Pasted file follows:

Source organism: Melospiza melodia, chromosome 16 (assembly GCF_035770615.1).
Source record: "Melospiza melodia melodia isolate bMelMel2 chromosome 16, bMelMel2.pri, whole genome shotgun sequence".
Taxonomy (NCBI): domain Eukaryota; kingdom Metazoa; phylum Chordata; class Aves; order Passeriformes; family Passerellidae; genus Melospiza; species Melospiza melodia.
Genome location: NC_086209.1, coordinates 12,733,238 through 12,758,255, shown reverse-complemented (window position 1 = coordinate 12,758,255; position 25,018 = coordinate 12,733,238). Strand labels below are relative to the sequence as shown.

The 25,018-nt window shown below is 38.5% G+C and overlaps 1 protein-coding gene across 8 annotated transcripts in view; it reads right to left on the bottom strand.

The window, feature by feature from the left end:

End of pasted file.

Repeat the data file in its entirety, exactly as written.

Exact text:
Source organism: Melospiza melodia, chromosome 16 (assembly GCF_035770615.1).
Source record: "Melospiza melodia melodia isolate bMelMel2 chromosome 16, bMelMel2.pri, whole genome shotgun sequence".
Taxonomy (NCBI): domain Eukaryota; kingdom Metazoa; phylum Chordata; class Aves; order Passeriformes; family Passerellidae; genus Melospiza; species Melospiza melodia.
Genome location: NC_086209.1, coordinates 12,733,238 through 12,758,255, shown reverse-complemented (window position 1 = coordinate 12,758,255; position 25,018 = coordinate 12,733,238). Strand labels below are relative to the sequence as shown.

The 25,018-nt window shown below is 38.5% G+C and overlaps 1 protein-coding gene across 8 annotated transcripts in view; it reads right to left on the bottom strand.

The window, feature by feature from the left end: